Alton R. Co. v. Railroad Retirement Board, 16 F. Supp. 955 (D.D.C. 1936)
June 26, 1936
RAILROAD RETIREMENT BOARD et al.
District Court of the United States for the District of Columbia.
Sydney R. Prince and Sidney S. Alderman, both of Washington, D. C., Jacob Aronson, of New York City, Robert V. Fletcher, of Washington, D. C., Edward S. Jouett, of Louisville, Ky., Dennis F. Lyons, of St. Paul, Minn., and Emmett E. McInnis, of Chicago, Ill., for plaintiffs.
R. Granville Curry and Frederick M. Dolan, both of Washington, D. C., for interveners.
Leslie C. Garnett, U. S. Atty., and Harry L. Underwood, Asst. U. S. Atty., both of Washington, D. C., and Charles M. Hay and Walter H. Pollak, Sp. Assts. to Atty. Gen. (Samuel J. Silverman, of New York City, Stewart D. Flanagan, of St. Louis, Mo., Russell H. Matthias, of Chicago, Ill., and Ruth R. Kessler, of New York City, of counsel), for defendants.
On August 29, 1935, the President approved two acts of Congress, one "To establish a retirement system for employees of carriers subject to the Interstate Commerce Act, and for other purposes" (49 Stat. 967 [45 U.S.C.A. § 215 et seq.; 42 U.S.C.A. § 410a]), and the other "To levy an excise tax upon carriers and an income tax upon their employees" (49 Stat. 974 [45 U.S.C.A. § 241 et seq.]). The latter act provides that there shall be levied upon the income of every employee of these carriers 3½ per centum of the compensation of such employee, not in excess of $300 per month, received by him, and that this tax shall be collected by the employer, by deducting it from the compensation of the employee. It further levies an excise tax *956 upon the carrier of 3½ per centum of the compensation not in excess of $300 per month paid by it to its employees.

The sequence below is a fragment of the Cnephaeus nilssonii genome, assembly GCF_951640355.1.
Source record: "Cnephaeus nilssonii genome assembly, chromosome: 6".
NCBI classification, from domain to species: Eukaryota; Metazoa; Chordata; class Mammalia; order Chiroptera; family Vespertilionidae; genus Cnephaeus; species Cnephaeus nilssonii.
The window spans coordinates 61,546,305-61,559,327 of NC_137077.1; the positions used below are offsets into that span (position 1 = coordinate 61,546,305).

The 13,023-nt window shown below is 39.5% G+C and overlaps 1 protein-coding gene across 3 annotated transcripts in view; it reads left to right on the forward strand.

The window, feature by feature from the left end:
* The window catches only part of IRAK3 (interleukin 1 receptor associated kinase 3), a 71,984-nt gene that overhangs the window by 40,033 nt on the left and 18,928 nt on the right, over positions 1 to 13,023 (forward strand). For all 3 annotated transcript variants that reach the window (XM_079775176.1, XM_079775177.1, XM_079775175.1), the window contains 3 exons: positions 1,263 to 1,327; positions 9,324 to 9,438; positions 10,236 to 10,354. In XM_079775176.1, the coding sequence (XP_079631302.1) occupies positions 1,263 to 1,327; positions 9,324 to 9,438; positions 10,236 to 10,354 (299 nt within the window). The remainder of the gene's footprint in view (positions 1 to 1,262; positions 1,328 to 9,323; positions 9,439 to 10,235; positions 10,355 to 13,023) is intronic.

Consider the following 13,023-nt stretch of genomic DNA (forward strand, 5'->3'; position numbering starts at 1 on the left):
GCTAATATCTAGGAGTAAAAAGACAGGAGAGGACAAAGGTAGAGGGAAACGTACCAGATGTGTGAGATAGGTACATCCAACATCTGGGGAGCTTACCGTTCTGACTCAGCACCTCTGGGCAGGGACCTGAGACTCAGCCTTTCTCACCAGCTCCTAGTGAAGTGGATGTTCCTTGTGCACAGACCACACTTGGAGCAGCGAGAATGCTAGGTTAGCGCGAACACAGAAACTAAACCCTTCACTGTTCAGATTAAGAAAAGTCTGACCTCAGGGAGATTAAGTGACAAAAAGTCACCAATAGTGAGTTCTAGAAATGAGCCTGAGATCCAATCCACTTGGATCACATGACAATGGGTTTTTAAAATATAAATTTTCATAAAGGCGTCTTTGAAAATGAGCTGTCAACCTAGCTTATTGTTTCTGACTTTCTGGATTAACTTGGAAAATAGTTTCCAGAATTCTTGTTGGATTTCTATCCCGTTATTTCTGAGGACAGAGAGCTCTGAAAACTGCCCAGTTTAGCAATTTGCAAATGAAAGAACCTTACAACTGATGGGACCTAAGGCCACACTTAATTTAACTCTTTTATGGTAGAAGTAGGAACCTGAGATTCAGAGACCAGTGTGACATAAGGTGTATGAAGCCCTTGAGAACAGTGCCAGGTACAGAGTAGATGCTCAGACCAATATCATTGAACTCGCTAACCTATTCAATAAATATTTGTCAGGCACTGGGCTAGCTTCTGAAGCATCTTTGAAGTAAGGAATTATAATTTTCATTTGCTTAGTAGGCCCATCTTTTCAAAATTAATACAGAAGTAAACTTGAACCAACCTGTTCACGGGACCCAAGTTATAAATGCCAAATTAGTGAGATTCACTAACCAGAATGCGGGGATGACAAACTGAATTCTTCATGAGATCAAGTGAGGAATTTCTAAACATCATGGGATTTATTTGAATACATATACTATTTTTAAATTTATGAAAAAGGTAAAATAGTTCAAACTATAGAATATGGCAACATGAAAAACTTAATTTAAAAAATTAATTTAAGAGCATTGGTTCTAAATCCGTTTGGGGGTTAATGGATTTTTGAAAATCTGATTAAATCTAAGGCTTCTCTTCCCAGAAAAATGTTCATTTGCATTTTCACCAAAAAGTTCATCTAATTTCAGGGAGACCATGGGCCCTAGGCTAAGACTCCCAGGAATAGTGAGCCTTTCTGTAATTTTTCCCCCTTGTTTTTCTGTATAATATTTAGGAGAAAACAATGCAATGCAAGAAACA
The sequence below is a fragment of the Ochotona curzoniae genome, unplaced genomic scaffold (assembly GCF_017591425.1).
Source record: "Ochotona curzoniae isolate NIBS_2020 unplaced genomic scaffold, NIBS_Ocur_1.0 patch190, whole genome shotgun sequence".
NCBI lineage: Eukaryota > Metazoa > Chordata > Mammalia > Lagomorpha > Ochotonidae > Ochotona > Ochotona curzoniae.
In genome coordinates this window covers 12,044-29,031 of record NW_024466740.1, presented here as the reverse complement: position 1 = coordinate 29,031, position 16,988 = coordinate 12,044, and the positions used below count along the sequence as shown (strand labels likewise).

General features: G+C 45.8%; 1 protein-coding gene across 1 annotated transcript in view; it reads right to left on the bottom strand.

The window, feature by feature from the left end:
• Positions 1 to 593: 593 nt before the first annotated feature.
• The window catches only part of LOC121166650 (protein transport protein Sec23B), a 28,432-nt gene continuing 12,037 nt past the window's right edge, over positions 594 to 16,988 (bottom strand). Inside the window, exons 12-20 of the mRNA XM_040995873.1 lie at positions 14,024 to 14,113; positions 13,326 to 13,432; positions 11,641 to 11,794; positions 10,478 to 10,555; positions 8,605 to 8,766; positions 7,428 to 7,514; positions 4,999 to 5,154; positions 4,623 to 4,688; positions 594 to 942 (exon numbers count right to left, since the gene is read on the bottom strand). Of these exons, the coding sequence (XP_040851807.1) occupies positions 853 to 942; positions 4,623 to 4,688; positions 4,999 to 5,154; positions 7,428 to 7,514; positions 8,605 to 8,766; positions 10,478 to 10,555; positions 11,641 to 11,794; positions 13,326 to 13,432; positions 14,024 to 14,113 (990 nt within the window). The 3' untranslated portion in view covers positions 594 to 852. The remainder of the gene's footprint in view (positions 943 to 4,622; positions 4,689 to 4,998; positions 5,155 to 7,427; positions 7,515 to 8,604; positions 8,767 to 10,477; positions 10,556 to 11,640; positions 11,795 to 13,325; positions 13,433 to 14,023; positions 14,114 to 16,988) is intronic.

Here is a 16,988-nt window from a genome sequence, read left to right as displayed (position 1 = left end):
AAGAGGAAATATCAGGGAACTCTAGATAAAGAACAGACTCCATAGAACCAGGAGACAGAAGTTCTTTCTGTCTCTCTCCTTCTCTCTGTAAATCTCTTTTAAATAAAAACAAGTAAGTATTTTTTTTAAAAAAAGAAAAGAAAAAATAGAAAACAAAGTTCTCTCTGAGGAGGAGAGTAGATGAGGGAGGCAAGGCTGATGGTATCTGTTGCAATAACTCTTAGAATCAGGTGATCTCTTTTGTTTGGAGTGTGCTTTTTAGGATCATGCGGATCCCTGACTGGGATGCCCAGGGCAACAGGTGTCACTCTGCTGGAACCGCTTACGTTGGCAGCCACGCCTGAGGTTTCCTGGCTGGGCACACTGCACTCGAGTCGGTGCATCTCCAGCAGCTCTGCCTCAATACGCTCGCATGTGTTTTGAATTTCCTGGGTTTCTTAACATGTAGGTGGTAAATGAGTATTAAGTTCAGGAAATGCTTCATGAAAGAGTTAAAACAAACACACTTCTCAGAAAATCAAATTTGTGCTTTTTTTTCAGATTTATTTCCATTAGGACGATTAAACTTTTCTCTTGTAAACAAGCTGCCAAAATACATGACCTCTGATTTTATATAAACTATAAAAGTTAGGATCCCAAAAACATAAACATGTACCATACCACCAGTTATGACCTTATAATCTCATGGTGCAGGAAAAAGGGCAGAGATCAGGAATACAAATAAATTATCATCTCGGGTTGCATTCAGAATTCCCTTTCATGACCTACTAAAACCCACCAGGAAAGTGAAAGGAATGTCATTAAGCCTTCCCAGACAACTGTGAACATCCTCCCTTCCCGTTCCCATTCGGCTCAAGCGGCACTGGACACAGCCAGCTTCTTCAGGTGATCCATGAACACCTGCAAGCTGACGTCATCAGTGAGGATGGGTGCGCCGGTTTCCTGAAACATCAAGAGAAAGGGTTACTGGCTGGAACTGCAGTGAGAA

The plaintiff carriers and certain employees of the Atlantic Coast Line Company who have intervened contend that this tax upon them is arbitrary, capricious, and whimsical, and deprives them of their property without due process of law. It is not apparent from the act itself what is the basis of its unusual provisions. The tax is in addition to other taxes; it is levied upon railroad companies and their employees, and upon no other class, with the exception of certain officers of labor organizations. The income tax is laid upon the amount of employees' salaries not in excess of $300 per month, and all sums in excess of that amount are exempt. It bears harder upon low salaries than upon those that are higher, and is thus contrary to all principles which have heretofore been followed in the levying of income taxes. Some two months before the passage of this act the President declared in a message to Congress: "With the enactment of the income-tax law of 1913 the Federal Government began to apply effectively the widely accepted principle that taxes should be levied in proportion to ability to pay and in proportion to benefits received. Income was wisely chosen as the measure of benefits and of ability to pay. This was and still is a wholesome guide for national policy. It should be retained as the governing principle of Federal taxation." (H.Doc.No.229, 74th Congress.)